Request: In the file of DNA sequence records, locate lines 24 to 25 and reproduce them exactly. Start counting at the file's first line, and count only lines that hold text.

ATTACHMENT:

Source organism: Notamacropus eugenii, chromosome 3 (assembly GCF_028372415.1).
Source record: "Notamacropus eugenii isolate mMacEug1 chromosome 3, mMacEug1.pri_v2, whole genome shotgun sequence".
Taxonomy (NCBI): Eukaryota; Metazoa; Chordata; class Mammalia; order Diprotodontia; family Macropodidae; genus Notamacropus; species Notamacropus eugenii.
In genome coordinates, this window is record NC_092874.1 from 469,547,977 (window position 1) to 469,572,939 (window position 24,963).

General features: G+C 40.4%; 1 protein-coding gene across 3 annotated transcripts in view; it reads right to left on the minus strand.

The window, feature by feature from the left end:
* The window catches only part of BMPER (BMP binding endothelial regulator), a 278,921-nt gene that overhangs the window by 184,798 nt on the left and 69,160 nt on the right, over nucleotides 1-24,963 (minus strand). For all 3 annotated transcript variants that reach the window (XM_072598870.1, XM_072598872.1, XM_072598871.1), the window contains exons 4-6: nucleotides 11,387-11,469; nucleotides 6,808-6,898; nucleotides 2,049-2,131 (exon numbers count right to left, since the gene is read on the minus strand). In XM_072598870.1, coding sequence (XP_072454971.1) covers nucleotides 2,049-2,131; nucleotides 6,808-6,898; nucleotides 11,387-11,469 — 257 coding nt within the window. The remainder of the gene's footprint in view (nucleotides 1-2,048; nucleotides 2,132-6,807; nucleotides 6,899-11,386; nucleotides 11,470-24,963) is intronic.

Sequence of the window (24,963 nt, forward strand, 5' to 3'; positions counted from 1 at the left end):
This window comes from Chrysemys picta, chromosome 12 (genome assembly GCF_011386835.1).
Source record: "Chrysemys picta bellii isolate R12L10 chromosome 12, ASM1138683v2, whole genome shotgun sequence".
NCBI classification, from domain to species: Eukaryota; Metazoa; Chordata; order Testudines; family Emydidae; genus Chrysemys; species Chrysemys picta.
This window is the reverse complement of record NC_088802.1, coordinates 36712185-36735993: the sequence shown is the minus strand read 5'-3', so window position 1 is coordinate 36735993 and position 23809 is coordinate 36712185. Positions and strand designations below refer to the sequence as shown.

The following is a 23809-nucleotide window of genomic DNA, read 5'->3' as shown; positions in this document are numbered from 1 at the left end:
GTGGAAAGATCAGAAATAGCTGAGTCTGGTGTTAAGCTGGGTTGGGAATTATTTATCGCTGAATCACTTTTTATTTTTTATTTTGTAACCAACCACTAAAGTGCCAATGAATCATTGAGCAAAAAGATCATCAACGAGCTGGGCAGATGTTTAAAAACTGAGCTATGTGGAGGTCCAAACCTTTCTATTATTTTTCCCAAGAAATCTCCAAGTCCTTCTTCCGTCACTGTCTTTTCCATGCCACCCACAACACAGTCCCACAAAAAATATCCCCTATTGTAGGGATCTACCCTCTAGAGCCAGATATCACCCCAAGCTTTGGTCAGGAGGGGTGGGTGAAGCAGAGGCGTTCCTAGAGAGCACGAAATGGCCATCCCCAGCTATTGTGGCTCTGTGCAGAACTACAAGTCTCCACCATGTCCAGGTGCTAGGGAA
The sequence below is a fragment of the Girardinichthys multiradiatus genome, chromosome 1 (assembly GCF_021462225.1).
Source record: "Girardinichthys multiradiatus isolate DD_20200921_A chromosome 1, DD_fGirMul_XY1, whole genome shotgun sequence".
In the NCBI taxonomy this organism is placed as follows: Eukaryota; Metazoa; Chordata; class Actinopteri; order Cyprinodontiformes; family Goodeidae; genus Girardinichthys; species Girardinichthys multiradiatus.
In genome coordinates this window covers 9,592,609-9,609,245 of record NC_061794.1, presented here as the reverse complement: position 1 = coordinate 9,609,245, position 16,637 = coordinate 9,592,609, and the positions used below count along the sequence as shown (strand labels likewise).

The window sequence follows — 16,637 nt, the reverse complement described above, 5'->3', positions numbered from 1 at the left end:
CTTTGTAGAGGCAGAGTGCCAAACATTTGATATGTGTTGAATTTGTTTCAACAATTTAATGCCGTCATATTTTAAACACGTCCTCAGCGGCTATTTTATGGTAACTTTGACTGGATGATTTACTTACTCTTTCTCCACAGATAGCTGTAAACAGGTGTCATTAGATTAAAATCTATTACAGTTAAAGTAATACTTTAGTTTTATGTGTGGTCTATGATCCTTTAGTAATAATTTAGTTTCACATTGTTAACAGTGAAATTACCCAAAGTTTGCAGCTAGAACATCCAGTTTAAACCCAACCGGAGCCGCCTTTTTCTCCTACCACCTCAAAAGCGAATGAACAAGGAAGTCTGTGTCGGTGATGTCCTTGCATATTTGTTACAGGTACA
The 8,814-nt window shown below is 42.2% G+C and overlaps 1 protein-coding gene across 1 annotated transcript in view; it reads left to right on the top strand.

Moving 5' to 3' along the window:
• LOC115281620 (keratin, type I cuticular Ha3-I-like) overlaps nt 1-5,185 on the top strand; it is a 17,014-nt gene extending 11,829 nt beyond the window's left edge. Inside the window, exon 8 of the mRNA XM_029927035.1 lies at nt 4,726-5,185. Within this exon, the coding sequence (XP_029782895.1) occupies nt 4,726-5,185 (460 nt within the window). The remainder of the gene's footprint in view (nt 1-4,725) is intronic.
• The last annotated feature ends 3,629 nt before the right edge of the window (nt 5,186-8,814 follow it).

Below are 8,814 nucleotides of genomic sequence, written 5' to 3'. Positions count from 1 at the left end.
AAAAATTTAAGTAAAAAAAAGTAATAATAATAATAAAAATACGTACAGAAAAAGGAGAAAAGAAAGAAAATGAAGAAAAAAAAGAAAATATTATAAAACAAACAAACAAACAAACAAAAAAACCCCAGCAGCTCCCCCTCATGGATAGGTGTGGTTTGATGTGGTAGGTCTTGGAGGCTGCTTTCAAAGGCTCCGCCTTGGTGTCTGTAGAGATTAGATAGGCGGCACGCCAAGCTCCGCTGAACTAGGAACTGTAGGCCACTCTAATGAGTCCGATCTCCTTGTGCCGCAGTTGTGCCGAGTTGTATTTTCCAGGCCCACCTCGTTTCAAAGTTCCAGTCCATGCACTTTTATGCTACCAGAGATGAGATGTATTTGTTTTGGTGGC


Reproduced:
• The last annotated feature ends 3,629 nt before the right edge of the window (nt 5,186-8,814 follow it).

Below are 8,814 nucleotides of genomic sequence, written 5' to 3'. Positions count from 1 at the left end.